Counting the Reasons to Defund
The 20 Most Memorable Leftist Excesses of Public Broadcasting

Christians, Please Evaporate

6. Days before Christmas, NPR commentator Andrei Codrescu wishes evangelical Christians would disappear (1995).


    NPR’s reputation for being anti-religious was solidified on the December 19, 1995 edition of All Things Considered, when Andrei Codrescu, a Romanian immigrant and English professor in New Orleans, unloaded on fundamentalist Christians just days before Christmas. He described how he had been handed a pamphlet on the Rapture, based on New Testament scripture that the righteous will be “caught up together in the clouds” with Jesus when he returns to Earth:     


    “The Rapture, and I quote, ‘is the immediate departure from this Earth of over four million people in less than a fifth of a second,’ unquote,” he read. “This happily-volatilized mass of the saved were born again in Jesus Christ. Everybody left behind will basically go to Hell but not before experiencing Armageddon, which is a really bad end of the world. If you find yourself in this situation, there isn’t much you can do except, one, starve yourself to death or, two, get your head cut off.”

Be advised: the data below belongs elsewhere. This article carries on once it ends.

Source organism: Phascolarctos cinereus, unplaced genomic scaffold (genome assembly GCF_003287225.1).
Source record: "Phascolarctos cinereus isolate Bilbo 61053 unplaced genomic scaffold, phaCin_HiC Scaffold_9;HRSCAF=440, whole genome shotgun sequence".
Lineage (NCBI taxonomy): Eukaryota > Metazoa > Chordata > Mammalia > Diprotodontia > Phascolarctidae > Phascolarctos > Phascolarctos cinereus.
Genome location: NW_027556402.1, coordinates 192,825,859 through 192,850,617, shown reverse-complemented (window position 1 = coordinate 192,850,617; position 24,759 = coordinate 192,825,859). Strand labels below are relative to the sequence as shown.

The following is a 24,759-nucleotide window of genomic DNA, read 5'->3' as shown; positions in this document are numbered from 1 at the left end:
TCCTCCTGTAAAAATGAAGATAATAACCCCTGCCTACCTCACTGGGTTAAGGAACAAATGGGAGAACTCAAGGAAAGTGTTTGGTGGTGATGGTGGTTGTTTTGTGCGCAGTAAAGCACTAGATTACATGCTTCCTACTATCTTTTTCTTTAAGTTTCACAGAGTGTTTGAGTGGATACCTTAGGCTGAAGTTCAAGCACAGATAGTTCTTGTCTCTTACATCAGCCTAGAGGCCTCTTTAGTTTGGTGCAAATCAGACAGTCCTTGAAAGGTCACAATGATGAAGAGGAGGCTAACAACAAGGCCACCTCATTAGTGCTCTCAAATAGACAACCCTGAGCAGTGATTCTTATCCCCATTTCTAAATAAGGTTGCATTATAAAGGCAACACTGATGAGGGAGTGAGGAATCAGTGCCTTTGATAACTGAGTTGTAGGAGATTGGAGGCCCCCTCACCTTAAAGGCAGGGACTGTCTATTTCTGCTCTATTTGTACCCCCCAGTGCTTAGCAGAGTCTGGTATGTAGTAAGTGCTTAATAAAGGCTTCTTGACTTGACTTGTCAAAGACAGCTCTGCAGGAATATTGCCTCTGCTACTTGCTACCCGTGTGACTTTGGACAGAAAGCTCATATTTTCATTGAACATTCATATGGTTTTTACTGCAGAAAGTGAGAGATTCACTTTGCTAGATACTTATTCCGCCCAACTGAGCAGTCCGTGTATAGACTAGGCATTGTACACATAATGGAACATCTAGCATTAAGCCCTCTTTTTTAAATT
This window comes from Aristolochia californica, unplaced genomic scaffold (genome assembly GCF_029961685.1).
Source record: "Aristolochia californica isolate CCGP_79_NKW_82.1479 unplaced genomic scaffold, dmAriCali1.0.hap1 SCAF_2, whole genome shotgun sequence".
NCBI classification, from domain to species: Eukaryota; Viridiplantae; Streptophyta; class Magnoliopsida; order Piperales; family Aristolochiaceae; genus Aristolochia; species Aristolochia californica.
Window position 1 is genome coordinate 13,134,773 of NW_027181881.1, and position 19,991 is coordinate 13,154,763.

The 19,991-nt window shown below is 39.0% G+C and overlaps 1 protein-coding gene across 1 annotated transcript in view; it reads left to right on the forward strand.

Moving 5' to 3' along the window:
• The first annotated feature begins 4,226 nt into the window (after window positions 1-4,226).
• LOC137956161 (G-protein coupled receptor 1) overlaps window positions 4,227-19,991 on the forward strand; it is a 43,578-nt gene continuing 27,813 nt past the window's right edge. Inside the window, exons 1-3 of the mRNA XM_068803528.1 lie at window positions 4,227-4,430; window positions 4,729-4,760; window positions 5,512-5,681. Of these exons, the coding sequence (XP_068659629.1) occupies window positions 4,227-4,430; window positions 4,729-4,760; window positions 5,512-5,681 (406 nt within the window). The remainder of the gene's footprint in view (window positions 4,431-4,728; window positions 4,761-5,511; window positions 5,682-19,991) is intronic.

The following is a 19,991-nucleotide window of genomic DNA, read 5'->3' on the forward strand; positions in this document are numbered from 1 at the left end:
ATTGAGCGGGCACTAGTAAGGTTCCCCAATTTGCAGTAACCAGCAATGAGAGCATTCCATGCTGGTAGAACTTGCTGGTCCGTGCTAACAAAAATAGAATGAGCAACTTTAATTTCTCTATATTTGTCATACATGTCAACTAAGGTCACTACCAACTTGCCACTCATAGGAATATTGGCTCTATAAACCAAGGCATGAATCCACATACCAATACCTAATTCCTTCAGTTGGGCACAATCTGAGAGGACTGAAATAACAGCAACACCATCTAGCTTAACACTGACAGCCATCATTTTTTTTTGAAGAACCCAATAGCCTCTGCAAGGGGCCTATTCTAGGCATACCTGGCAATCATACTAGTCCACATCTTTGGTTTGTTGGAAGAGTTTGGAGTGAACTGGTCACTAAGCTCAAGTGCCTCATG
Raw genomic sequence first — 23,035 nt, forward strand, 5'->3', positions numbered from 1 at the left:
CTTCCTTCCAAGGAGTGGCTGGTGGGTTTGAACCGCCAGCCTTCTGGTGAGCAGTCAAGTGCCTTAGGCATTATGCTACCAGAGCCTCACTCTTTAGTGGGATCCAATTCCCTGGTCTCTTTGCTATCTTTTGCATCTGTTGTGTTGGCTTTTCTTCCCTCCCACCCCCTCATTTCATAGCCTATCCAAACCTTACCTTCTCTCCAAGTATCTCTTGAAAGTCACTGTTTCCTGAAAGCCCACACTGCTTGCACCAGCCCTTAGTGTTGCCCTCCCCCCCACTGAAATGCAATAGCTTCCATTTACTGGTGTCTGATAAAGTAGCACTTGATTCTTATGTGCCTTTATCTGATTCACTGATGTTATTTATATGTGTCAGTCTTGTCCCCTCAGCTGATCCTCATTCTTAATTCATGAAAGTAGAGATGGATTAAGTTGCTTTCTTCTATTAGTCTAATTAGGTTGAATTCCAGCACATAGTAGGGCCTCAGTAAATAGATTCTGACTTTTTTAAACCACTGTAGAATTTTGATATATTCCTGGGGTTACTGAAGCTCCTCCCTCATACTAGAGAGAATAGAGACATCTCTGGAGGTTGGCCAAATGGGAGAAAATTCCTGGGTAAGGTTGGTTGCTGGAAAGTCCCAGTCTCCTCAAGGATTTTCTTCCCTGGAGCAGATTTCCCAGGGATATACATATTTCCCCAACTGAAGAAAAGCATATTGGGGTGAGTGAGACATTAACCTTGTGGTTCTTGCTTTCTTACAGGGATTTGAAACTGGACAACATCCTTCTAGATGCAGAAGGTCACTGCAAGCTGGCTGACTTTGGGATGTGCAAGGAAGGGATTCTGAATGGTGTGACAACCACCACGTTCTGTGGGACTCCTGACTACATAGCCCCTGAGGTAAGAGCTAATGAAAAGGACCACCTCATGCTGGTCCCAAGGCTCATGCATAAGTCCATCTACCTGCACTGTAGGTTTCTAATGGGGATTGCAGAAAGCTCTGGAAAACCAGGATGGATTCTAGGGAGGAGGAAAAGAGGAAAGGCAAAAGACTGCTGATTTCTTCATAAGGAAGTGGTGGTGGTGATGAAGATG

Codrescu continued: “This loving Christmas message coming as it did amid the jungle of the mall Santa and the twinkling manger at the corner of Canal and the Ramparts made it clear that the Rapture is indeed necessary. The evaporation of four million who believe this crap would leave the world an instantly better place.”

    NPR received 40,000 letters about this commentary. Three days after the commentary, NPR apologized (despite Codrescu’s lack of remorse), but refused then-Christian Coalition leader Ralph Reed’s request for a rebuttal. “We turned them down because we felt is was a mistake in the first place,” said NPR flack Kathy Scott. “We weren’t stating a position. You can’t put a counterpoint to a mistake.” 


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